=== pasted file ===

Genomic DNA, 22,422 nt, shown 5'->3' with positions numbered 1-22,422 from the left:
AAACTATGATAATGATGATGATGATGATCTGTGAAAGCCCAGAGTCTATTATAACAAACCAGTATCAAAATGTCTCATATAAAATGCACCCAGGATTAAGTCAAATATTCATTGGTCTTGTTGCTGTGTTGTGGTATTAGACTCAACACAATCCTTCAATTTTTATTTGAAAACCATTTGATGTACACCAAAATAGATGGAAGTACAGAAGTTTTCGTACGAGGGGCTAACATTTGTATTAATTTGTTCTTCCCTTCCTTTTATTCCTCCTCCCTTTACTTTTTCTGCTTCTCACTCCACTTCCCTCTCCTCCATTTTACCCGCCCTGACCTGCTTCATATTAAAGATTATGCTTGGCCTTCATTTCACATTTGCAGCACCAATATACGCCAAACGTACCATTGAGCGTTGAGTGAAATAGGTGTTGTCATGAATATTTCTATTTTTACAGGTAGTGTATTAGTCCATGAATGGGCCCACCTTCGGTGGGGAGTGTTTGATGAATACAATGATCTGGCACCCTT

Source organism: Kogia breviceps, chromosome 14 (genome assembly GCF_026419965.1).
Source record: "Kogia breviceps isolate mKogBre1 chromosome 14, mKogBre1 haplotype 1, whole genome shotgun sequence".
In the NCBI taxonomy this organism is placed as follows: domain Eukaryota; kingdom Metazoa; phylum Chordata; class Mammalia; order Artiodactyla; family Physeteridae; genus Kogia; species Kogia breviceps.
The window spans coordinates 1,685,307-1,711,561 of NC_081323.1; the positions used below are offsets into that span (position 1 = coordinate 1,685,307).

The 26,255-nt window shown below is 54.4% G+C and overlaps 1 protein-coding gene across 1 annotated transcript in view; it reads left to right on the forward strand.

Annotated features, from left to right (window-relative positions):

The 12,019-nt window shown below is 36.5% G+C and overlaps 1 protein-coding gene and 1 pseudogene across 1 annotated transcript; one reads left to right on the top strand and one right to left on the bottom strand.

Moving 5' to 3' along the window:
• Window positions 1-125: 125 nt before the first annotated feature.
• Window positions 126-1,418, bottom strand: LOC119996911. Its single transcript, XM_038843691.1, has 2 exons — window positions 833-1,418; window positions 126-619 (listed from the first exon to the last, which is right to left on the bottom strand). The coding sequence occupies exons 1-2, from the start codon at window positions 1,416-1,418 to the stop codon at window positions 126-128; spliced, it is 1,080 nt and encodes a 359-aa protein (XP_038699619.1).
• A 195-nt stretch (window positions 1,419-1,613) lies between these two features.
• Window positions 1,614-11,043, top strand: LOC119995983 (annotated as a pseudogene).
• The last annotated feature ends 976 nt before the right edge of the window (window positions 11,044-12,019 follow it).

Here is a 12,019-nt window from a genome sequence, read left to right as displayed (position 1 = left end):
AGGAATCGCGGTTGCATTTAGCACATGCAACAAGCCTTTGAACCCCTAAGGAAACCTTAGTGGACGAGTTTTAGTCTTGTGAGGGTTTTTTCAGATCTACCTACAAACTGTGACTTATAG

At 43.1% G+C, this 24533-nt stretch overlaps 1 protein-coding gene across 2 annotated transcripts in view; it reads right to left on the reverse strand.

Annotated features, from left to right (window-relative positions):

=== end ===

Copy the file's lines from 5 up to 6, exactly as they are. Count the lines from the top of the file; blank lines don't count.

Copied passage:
In the NCBI taxonomy this organism is placed as follows: domain Eukaryota; kingdom Metazoa; phylum Chordata; class Mammalia; order Artiodactyla; family Physeteridae; genus Kogia; species Kogia breviceps.
The window spans coordinates 1,685,307-1,711,561 of NC_081323.1; the positions used below are offsets into that span (position 1 = coordinate 1,685,307).